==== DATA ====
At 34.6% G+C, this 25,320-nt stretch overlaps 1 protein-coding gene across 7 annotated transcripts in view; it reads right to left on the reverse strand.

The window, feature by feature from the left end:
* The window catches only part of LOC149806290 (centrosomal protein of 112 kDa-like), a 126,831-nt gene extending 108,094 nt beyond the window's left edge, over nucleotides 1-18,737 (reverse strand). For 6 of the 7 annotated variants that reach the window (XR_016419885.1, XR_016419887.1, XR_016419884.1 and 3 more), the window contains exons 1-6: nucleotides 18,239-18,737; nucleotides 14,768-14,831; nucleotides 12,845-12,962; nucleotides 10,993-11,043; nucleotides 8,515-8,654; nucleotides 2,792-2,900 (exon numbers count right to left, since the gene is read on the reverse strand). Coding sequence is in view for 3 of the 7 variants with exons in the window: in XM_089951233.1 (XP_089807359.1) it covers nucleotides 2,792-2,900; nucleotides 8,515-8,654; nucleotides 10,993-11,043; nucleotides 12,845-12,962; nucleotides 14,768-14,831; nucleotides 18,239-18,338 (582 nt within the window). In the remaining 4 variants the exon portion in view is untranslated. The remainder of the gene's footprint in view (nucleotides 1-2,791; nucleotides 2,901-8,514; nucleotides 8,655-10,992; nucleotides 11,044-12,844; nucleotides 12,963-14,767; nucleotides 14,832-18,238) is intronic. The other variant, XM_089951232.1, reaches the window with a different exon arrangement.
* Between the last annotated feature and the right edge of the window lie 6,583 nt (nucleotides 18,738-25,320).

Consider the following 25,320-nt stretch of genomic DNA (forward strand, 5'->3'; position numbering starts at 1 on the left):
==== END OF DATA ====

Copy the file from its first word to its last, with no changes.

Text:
At 34.6% G+C, this 25,320-nt stretch overlaps 1 protein-coding gene across 7 annotated transcripts in view; it reads right to left on the reverse strand.

The window, feature by feature from the left end:
* The window catches only part of LOC149806290 (centrosomal protein of 112 kDa-like), a 126,831-nt gene extending 108,094 nt beyond the window's left edge, over nucleotides 1-18,737 (reverse strand). For 6 of the 7 annotated variants that reach the window (XR_016419885.1, XR_016419887.1, XR_016419884.1 and 3 more), the window contains exons 1-6: nucleotides 18,239-18,737; nucleotides 14,768-14,831; nucleotides 12,845-12,962; nucleotides 10,993-11,043; nucleotides 8,515-8,654; nucleotides 2,792-2,900 (exon numbers count right to left, since the gene is read on the reverse strand). Coding sequence is in view for 3 of the 7 variants with exons in the window: in XM_089951233.1 (XP_089807359.1) it covers nucleotides 2,792-2,900; nucleotides 8,515-8,654; nucleotides 10,993-11,043; nucleotides 12,845-12,962; nucleotides 14,768-14,831; nucleotides 18,239-18,338 (582 nt within the window). In the remaining 4 variants the exon portion in view is untranslated. The remainder of the gene's footprint in view (nucleotides 1-2,791; nucleotides 2,901-8,514; nucleotides 8,655-10,992; nucleotides 11,044-12,844; nucleotides 12,963-14,767; nucleotides 14,832-18,238) is intronic. The other variant, XM_089951232.1, reaches the window with a different exon arrangement.
* Between the last annotated feature and the right edge of the window lie 6,583 nt (nucleotides 18,738-25,320).

Consider the following 25,320-nt stretch of genomic DNA (forward strand, 5'->3'; position numbering starts at 1 on the left):